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Mark Kingwell is a professor of philosophy at the University of Toronto.

Is Canadian exceptionalism a thing? It's always been fair comment for us to say how this country is not like all the others, but in the shadow of the Trump presidency, that whole new era of crazy, there is new energy in this narrative of difference. Veteran commentators, many of them friends of mine, have dilated at some length about the uniqueness of the Canadian experiment.

Here's the basic argument. Canada, unfettered by what Michael Ignatieff condemned as "ethnic nationalism," has carved out a whole new way of being a country.

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It is post-national. Its banking system is centralized and immune from wacky market fluctuation. Its health-care system is impeccably public. And above all, its immigration policy is tolerant and open-minded, making for the truly multicultural polity that provokes the world's envy.

Now, far be it for me to dispute this vision. In fact, it is so familiar that some of us have been touting it lo these many long years. Back in 1999, I wrote a book that defended Canada's postnational advantages and suggested we should be proud of our transcendence of the tired narratives of identity based on bloodline or ideology. I wasn't the only one: Richard Gwyn and John Ralston Saul, plus a few other familiar names, made their own versions of the argument.

Right now, the advocates are slightly younger (and cooler) Canadian intellectuals, such as Stephen Marche (in The Walrus) and Charles Foran (in The Guardian). In a country as small as this one, it can be no surprise that I count these two men as friends. It happens that I also claim friendship with Andrew Potter, a former graduate student, who mocked Mr. Foran's Guardian article on his Twitter feed, even as he is about to convene a serious conference on the topic of exceptionalism that features still more friends.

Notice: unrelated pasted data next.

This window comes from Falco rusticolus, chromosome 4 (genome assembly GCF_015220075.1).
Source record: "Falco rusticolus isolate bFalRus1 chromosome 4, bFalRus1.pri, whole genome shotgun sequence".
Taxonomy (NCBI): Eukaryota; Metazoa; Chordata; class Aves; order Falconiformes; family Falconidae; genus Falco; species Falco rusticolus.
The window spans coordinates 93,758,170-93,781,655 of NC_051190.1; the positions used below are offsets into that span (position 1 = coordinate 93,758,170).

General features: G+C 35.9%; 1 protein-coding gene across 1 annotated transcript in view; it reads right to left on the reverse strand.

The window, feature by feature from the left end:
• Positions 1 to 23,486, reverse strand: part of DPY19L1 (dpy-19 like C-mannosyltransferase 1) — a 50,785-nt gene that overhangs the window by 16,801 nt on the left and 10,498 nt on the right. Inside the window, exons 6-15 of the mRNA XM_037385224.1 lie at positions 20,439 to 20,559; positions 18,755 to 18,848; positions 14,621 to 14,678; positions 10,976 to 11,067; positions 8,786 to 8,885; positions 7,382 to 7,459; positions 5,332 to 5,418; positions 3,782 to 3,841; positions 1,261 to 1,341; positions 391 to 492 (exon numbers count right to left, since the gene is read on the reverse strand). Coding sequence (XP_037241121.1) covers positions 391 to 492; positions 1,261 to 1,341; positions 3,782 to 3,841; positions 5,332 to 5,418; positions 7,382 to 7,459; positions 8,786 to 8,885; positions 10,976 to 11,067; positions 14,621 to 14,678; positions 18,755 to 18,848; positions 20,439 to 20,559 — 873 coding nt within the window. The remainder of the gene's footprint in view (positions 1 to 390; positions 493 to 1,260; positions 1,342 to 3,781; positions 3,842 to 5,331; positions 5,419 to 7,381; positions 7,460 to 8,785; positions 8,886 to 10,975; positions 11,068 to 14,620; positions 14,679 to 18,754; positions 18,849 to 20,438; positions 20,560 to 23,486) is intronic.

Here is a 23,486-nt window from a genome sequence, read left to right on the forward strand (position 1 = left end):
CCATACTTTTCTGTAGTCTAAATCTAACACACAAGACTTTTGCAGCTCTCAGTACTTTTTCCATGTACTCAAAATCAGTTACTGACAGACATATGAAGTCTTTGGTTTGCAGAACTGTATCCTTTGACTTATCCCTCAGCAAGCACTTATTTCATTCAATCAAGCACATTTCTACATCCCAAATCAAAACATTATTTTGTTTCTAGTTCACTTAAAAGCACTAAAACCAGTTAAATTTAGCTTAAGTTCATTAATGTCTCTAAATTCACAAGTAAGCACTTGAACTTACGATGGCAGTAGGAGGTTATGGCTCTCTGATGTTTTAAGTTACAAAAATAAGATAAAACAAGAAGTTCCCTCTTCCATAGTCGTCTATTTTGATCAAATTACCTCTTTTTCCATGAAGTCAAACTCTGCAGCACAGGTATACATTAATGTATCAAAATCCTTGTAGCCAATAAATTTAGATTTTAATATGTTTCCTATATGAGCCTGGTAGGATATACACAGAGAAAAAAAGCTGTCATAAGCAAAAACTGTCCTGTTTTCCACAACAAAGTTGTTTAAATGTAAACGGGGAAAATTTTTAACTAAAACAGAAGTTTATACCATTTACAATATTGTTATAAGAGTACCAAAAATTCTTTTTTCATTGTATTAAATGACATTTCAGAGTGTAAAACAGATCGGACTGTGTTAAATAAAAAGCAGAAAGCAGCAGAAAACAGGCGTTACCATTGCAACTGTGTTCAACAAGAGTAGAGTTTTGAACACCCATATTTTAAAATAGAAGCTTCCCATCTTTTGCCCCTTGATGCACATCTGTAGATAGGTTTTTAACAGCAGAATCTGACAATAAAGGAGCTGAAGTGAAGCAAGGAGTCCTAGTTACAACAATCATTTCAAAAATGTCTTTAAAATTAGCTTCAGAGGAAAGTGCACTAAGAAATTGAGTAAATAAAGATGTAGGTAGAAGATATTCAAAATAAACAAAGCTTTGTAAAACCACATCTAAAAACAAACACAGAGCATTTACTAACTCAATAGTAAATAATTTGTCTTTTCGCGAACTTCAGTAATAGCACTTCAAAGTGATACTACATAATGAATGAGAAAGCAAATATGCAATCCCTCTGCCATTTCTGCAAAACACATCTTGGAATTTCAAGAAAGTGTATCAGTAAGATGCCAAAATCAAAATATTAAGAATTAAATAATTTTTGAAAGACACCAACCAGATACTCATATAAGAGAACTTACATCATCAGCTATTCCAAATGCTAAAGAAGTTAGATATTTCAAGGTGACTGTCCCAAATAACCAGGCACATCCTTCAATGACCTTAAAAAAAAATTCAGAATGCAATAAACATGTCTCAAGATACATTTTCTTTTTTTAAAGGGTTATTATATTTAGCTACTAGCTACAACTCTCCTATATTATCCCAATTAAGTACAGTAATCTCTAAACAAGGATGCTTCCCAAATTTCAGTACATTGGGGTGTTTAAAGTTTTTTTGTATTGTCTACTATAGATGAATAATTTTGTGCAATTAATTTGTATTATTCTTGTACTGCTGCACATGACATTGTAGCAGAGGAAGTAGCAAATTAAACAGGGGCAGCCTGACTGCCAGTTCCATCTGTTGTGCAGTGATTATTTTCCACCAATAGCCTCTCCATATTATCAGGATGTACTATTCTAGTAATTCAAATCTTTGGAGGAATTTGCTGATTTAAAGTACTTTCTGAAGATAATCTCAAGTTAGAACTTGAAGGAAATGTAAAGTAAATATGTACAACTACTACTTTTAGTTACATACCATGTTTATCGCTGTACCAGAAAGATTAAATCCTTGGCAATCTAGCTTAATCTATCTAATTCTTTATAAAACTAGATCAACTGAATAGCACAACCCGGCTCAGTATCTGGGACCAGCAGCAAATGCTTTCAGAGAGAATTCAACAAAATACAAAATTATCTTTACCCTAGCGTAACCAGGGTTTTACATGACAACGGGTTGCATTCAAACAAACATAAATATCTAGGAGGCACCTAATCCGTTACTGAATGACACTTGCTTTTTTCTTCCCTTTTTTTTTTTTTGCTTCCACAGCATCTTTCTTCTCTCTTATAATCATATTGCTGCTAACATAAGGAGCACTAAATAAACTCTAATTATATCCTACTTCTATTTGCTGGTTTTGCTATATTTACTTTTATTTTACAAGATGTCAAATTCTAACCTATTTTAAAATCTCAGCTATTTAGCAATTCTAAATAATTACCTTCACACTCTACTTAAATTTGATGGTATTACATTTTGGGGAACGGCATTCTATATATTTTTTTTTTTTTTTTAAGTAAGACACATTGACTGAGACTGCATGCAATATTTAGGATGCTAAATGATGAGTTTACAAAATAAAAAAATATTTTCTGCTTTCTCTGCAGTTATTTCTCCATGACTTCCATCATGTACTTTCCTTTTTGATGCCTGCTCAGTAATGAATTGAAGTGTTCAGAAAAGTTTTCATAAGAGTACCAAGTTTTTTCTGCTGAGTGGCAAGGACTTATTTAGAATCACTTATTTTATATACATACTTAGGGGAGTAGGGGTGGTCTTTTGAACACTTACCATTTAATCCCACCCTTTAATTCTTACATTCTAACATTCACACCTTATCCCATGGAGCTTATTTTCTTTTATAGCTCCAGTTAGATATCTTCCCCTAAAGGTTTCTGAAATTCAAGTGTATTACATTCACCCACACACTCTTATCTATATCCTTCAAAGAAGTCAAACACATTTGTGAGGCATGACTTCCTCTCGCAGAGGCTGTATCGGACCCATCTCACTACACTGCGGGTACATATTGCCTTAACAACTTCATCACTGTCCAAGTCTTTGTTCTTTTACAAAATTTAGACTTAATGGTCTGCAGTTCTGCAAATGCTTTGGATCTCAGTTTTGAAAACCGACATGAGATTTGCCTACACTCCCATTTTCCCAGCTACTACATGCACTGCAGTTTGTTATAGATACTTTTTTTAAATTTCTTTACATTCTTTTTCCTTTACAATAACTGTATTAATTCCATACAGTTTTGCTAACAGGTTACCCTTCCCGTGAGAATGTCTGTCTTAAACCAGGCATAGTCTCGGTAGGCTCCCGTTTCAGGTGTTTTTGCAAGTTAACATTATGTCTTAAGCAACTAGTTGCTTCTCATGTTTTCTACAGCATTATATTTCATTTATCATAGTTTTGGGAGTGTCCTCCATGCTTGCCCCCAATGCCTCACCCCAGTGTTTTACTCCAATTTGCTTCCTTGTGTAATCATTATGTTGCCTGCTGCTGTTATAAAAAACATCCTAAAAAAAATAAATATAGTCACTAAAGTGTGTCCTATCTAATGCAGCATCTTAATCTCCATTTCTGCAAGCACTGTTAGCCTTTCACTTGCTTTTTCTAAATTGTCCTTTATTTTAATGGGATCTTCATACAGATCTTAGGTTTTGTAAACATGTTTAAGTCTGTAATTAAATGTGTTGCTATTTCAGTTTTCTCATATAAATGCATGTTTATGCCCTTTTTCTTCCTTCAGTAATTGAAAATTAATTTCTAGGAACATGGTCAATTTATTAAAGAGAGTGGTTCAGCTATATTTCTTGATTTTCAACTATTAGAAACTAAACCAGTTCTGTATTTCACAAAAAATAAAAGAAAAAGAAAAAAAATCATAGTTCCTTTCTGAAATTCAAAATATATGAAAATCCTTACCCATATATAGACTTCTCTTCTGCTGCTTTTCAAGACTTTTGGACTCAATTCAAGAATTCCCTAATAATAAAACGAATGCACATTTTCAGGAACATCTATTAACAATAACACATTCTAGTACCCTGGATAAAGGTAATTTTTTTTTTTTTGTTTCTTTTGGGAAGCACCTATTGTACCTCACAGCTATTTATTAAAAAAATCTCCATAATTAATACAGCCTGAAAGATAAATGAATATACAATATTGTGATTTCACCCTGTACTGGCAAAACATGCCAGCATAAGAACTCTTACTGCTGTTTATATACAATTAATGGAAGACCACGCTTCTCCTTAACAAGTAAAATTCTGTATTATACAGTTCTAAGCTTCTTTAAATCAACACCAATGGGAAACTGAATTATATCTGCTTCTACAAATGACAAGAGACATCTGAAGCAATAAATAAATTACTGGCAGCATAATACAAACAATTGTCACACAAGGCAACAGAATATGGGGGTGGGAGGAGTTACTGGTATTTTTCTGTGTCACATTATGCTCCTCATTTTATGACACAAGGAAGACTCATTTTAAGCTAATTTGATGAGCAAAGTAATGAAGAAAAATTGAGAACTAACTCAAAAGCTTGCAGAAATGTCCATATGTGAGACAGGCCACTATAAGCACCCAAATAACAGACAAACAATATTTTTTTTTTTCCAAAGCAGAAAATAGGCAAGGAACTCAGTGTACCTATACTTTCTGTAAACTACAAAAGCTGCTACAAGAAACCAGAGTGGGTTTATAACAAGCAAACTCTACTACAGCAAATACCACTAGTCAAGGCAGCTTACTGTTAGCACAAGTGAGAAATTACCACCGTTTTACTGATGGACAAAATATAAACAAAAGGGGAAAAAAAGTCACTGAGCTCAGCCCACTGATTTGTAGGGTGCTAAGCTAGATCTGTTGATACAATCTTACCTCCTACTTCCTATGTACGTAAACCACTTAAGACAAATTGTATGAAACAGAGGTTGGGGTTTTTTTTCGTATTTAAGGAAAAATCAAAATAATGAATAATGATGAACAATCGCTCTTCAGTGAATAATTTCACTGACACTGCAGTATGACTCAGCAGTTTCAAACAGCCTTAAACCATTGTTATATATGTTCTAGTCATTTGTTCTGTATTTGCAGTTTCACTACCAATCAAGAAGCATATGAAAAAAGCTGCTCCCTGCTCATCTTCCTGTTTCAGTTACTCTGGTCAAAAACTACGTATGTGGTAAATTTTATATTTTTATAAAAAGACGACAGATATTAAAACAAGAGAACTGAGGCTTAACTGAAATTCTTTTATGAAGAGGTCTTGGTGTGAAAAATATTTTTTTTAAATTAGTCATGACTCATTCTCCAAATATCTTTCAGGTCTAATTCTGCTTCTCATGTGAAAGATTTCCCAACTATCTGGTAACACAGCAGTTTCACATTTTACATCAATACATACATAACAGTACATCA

To repeat: It's a small country. Maybe that's the true exceptionalism in play here? Anyway, stories about how we are unique, paired with push-back replies, feel to me like those predictable-as-the-weather Canadian weather stories, where writers deplore the inability of once-staunch Canadians to deal with cold and snow. Were we ever really so robust that -30 C temperatures and a blizzard were just, you know, a lark? I doubt it.

I likewise doubt the new tales of exceptionalism, which have the feeling of a national theodicy. You remember the idea: Theodicy is the claim that God's will is inevitably working itself out in this world, never mind all signs to the contrary. We may confront vast stretches of misery and suffering, but that is all part of the plan! As the refrain goes, paraphrased from the philosopher Leibniz, everything is for the best in this best of all possible worlds!

After the 1755 Lisbon earthquake, which devastated the city and killed thousands of innocents, Voltaire was moved to lampoon this sad, evil idea. His satire Candide (1759), a kind of proto-novel, remains one of the essential texts in the literature of enlightenment and good sense. The young protagonist, Candide, is a devotee of the new Leibnizian philosophy; his outrageous misfortunes, bravely borne, eventually force a change of mind.

Canadian exceptionalism is the new Leibnizian philosophy. The reasons for this are instructive, even if the argument itself is suspect.

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We might note, first, that the term itself is tainted – another borrowing from the expansive republic to the south. U.S. exceptionalism is the covering-law theory that assumes the United States, different from all other countries, can do no wrong and brook no objection. Mr. Trump's call to "Make America Great Again" (#MAGA) is just the most recent expression of this perpetually self-renewing delusion.

Worse, though, is the self-congratulation contained in the position. Don't get me wrong: This is a great country, and I would not choose to live anywhere else. But I don't think we Canadians have any special purchase on justice, diversity or fellow feeling. This is not the best of all possible countries, as recent arrivals and indigenous peoples will certainly attest. We are as rife as anyone else in intolerance, bigotry and ignorance.

Unless and until we confront these facts about our political life, tales of exceptional virtue will continue to strike a sour note. Sorry, friends.

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